New Grub Street by George Gissing was a rather surprising novel. Published in 1891, it is set in the literary world of 1880s London. There are literary feuds, there are writers starving for their art, there is a suicide, there is lots and lots of failure, and there is the up-and-comer who will do whatever he must to get ahead. There are engagements and broken engagements, there are happy marriages and marriages that should never have happened. And always, always, there is the scramble to make money by one’s pen. Most of the time it is just enough, sometimes it is not enough, and rarely is it more than enough.
We follow a number of characters but there are two main storylines, that of Jasper Milvain and that of Edwin Reardon.
Milvain is the young up-and-comer. He is well educated, comes from a middle class family that is squeezed for money since the father died. In order to finance Jasper’s literary beginnings, his mother and sisters are forced to scrimp and go without so Jasper can give the appearnace of having money and move in the right circles and meet the right people who can help him forward his career. Everything Jasper Milvain does is calculated to move his career forward. Every person Milvain meets and cultivates is someone who might help him later. He’s a clever young man who keeps his eye on the market– what is selling– and bends his own writing to meet the mass readership. His aim in life is
to have easy command of all the pleasures desired by a cultivated man. I want to live among beautiful things, and never to be troubled by a thought of vulgar difficulties. I want to travel and enrich my mind in foreign countries. I want to associate on equal terms with refined and interesting people. I want to be known, to be familiarly referred to, to feel when I enter a room that people regard me with some curiosity.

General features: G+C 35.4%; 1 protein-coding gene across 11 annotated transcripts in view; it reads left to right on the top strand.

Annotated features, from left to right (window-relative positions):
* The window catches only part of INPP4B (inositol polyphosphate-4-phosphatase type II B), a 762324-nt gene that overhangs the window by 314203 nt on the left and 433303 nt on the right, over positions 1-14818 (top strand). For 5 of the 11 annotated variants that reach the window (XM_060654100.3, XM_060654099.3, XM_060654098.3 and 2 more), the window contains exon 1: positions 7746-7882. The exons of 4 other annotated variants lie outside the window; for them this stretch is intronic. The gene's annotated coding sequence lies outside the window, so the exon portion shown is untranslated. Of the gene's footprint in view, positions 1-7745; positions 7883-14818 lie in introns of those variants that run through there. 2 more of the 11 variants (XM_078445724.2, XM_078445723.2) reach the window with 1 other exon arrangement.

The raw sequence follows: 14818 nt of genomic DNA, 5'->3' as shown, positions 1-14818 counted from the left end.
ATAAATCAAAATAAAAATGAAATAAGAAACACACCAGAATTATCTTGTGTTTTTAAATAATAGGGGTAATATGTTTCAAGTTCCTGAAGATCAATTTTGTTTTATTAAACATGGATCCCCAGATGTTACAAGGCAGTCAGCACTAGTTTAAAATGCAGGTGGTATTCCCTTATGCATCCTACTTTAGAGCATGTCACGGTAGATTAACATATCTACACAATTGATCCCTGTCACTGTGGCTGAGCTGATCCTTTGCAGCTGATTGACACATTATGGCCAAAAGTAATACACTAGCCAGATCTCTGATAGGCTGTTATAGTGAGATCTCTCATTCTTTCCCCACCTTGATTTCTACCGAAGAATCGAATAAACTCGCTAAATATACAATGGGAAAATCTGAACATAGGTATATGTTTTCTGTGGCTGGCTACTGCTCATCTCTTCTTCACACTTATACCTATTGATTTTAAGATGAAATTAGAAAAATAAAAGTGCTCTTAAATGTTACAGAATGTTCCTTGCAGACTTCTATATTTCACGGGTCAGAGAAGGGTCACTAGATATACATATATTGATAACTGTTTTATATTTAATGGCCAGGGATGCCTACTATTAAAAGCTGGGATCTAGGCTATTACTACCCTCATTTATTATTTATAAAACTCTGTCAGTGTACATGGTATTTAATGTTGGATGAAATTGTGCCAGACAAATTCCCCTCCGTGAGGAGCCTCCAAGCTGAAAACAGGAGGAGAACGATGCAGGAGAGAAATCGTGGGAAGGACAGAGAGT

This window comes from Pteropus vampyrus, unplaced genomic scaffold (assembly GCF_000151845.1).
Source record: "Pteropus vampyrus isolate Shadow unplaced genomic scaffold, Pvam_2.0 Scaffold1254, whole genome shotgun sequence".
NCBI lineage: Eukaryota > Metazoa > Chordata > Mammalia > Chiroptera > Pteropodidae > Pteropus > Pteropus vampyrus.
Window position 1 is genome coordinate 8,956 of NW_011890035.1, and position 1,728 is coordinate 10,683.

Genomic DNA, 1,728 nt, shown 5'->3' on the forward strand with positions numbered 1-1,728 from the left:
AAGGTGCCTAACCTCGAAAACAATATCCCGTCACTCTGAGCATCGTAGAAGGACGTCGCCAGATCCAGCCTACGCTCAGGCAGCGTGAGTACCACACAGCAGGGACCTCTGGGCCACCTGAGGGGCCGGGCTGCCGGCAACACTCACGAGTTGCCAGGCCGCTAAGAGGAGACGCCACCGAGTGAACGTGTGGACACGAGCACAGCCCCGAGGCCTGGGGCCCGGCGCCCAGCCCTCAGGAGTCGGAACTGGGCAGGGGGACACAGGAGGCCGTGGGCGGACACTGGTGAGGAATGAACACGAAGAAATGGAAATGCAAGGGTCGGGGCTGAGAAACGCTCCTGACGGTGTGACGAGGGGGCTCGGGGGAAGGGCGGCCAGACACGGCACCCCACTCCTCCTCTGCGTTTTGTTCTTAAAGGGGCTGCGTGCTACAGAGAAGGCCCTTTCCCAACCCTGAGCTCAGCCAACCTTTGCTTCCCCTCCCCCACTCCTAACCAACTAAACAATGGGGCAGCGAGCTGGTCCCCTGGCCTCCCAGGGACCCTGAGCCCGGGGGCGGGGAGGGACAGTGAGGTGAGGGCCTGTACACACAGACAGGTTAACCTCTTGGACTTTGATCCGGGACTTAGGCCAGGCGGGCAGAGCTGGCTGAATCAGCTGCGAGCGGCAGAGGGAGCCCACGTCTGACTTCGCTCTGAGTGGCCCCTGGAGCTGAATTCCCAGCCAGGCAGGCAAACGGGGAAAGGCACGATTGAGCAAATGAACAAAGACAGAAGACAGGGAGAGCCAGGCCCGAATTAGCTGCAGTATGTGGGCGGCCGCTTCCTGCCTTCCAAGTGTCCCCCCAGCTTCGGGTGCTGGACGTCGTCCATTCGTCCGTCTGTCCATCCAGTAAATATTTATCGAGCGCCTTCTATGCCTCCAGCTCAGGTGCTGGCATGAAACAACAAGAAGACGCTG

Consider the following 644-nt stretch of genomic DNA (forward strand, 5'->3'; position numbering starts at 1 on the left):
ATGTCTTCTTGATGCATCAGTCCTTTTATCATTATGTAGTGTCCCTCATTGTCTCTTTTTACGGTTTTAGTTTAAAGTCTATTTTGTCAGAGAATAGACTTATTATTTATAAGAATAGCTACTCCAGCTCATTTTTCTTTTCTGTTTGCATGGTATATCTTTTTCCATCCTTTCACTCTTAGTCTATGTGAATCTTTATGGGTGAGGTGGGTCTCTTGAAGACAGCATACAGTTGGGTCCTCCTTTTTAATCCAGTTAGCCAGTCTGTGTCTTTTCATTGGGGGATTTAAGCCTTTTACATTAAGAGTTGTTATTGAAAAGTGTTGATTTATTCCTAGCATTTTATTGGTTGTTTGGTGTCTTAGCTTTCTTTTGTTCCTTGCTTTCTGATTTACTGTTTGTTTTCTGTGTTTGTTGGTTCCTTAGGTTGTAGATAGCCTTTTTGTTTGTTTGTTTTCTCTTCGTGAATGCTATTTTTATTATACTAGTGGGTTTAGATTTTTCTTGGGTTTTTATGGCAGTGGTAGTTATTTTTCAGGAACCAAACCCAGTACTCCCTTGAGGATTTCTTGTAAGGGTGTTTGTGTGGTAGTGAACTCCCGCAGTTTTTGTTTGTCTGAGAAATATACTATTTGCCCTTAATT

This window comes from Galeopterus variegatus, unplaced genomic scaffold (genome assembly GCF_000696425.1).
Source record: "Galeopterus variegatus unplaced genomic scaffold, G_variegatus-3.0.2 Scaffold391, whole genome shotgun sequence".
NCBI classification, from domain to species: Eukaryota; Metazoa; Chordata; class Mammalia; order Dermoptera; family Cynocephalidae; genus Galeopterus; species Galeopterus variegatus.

And while he meets and falls in love with a woman who loves him back in spite of his selfishness, he refuses to lose his head over her. Even his marriage, the when and to whom of it, is calculated so that it benefits him and his career.
Edwin Reardon is a whole other animal. He is very well educated in the classics, he reads Greek and he and his good friend Biffen can spend hours discussing the translation of a few lines of some Greek luminary. Reardon had some early success with a couple of literary novels. But then, as now, literary art does not sell like page-turning commercial fiction does. Reardon married soon after his early succes a beautiful and penniless middle class woman named Amy. Amy didn’t love Reardon so much as she loved the idea of being married to a novelist of distinction. Now that money is tight and getting tighter, Amy turns into a very unhappy woman who doesn’t understand why her husband can’t just write a potboiler or two to earn them some money and then, once they are comfortable again, return to writing a more literary novel. She tells Reardon,